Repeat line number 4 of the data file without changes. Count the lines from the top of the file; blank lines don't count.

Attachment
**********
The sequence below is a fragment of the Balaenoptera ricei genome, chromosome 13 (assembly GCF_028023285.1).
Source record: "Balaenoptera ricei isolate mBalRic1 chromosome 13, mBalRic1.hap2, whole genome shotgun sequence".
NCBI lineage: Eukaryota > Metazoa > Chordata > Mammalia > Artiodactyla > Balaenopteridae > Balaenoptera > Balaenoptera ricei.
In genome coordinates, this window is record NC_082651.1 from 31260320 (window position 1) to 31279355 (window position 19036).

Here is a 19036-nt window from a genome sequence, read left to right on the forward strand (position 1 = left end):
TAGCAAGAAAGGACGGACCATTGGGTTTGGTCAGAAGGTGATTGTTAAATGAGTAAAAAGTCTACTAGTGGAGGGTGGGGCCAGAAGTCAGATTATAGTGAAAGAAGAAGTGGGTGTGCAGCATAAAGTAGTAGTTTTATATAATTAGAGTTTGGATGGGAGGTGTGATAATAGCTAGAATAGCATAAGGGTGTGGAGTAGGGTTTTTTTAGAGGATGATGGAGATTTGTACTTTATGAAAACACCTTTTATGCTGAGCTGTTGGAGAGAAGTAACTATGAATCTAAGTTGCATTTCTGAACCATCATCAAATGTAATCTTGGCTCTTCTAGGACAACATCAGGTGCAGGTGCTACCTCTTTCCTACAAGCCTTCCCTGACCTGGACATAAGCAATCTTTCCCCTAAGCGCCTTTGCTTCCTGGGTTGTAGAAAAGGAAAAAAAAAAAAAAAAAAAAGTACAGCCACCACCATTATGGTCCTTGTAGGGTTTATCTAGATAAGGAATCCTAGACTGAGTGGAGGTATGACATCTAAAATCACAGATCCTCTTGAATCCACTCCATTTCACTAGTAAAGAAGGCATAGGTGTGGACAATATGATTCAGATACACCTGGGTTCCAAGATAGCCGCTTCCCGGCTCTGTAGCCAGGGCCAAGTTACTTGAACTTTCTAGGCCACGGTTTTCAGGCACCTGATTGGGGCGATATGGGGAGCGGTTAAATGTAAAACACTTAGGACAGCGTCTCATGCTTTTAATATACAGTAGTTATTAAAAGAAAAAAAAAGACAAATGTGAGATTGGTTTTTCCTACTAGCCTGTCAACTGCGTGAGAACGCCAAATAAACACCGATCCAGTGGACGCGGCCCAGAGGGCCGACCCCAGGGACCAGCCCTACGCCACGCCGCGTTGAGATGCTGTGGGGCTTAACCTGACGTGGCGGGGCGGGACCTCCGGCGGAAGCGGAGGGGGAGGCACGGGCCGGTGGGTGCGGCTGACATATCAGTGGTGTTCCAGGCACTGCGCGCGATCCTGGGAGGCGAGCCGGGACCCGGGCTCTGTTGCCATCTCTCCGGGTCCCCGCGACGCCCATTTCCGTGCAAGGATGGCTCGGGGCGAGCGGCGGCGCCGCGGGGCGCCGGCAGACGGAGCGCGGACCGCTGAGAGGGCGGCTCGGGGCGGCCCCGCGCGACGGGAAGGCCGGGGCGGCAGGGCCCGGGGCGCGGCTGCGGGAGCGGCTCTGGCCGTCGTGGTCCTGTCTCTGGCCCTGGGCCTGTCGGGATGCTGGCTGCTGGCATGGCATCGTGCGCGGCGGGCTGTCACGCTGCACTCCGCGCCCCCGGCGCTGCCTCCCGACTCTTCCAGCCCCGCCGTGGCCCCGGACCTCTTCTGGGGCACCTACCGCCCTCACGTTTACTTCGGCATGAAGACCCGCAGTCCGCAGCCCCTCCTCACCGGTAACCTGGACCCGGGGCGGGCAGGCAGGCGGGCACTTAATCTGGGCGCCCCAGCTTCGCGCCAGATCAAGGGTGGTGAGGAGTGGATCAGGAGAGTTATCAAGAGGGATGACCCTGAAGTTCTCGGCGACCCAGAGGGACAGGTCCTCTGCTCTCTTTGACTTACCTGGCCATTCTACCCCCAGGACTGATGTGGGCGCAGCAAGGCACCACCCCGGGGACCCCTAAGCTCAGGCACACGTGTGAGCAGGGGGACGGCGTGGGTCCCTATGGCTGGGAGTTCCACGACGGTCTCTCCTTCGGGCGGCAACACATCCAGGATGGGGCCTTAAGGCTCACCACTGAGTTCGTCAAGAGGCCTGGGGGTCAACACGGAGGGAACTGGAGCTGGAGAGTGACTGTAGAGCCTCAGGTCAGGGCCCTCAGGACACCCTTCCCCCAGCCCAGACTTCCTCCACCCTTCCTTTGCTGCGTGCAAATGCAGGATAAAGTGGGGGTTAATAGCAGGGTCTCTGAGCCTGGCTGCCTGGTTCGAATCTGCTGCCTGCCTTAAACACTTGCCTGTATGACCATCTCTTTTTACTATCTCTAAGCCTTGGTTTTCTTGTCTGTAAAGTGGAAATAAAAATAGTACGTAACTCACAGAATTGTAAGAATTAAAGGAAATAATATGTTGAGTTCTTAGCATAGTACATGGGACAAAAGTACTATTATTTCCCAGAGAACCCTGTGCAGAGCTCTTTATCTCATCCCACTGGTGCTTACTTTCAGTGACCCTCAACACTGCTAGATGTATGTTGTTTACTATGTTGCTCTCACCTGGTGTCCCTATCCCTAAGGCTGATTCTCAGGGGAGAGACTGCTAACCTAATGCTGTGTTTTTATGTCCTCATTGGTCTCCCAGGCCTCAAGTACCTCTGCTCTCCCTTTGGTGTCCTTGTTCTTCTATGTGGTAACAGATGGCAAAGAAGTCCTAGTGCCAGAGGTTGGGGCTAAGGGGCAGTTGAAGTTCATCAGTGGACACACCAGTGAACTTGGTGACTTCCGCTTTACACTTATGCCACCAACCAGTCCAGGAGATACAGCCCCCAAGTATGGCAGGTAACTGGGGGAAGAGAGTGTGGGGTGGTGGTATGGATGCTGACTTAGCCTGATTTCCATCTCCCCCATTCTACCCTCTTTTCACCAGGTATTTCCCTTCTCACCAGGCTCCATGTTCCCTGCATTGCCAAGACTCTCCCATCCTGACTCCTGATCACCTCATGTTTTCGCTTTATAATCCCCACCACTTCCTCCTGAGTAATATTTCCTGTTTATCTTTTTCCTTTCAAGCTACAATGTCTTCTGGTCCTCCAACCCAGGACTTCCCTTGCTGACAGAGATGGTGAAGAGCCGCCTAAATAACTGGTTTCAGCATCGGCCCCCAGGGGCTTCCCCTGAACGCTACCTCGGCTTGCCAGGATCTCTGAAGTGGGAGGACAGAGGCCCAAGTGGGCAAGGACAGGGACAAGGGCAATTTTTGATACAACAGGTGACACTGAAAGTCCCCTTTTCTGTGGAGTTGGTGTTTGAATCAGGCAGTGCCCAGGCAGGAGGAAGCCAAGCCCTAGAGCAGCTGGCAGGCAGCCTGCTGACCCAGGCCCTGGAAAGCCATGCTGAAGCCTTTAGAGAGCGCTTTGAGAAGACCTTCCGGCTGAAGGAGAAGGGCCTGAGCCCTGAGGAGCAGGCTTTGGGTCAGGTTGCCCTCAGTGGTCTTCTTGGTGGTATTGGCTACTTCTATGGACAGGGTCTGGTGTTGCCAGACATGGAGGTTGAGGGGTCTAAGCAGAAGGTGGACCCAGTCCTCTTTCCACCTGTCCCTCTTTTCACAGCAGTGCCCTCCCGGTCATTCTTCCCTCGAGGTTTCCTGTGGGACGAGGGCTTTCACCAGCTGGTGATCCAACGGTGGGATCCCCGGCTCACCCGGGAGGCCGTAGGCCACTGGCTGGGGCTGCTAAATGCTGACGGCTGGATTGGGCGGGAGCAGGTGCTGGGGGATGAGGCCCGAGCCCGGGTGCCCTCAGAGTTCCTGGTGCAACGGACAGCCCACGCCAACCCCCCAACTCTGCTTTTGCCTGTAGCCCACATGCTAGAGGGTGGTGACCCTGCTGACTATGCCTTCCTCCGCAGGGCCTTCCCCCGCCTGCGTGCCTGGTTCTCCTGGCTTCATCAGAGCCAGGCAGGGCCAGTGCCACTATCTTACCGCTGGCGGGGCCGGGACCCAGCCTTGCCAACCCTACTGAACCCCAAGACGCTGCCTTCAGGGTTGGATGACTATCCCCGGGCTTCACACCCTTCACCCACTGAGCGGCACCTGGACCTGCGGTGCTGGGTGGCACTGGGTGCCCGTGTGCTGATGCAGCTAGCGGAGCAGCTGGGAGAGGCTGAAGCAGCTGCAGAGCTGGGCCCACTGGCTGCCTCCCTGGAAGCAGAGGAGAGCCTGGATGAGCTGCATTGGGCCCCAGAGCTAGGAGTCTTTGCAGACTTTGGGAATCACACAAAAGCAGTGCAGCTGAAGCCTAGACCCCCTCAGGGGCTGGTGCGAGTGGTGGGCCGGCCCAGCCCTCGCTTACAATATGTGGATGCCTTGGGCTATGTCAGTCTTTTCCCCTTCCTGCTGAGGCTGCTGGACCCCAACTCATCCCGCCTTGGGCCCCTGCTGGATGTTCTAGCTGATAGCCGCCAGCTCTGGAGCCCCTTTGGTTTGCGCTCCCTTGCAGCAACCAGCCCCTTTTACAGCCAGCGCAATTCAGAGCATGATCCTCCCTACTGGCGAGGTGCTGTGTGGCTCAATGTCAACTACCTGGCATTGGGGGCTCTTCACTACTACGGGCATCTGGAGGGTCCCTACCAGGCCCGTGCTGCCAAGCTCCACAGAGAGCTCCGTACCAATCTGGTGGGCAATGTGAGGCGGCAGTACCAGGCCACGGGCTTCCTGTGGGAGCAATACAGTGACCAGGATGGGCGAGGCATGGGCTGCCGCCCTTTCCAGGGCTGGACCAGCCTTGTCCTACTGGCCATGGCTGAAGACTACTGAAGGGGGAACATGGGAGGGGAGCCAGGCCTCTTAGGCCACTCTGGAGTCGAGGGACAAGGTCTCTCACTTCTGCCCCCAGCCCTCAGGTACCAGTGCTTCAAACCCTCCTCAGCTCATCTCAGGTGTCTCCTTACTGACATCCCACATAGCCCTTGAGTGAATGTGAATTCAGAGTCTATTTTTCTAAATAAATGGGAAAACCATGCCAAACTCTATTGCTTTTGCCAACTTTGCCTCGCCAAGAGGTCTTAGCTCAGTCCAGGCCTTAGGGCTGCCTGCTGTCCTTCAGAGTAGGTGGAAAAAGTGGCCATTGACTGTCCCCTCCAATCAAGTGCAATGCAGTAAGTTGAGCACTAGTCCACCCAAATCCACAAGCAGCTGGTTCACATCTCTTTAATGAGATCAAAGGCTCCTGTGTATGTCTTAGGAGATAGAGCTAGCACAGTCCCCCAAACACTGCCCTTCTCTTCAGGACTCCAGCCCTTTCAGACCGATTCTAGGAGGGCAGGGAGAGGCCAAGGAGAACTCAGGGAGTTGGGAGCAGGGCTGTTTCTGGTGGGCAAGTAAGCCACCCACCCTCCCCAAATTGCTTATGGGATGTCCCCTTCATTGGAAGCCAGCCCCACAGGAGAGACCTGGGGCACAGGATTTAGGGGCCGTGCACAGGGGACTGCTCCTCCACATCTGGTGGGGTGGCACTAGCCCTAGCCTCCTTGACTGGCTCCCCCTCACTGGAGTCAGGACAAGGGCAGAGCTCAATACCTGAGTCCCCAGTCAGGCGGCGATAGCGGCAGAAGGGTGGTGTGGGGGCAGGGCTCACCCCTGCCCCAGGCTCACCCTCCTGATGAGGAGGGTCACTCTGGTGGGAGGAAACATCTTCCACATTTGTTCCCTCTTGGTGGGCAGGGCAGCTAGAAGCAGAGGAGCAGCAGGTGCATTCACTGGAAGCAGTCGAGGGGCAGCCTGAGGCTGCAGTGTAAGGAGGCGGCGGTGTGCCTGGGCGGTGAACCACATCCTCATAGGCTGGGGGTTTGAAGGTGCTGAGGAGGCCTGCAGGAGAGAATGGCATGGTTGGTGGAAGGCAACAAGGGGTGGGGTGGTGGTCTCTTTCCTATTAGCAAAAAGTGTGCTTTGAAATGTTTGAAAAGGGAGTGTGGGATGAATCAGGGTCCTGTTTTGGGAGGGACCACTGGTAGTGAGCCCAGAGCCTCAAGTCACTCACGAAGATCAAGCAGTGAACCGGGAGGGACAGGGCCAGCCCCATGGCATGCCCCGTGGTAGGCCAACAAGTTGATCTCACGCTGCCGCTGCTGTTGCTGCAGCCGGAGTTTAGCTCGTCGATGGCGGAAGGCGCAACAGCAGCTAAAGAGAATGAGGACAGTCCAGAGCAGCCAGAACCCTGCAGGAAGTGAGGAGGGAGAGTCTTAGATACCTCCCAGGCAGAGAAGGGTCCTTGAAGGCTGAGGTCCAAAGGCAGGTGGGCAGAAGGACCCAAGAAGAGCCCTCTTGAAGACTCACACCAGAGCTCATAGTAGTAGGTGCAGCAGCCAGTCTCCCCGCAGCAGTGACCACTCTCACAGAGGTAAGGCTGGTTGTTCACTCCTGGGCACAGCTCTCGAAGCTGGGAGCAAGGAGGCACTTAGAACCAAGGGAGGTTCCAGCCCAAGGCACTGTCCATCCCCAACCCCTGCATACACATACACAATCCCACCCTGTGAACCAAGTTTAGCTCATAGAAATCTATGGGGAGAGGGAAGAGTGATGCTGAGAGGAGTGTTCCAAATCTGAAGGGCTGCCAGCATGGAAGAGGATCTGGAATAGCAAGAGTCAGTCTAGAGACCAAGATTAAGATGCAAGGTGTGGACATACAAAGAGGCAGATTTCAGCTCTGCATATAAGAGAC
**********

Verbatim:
In genome coordinates, this window is record NC_082651.1 from 31260320 (window position 1) to 31279355 (window position 19036).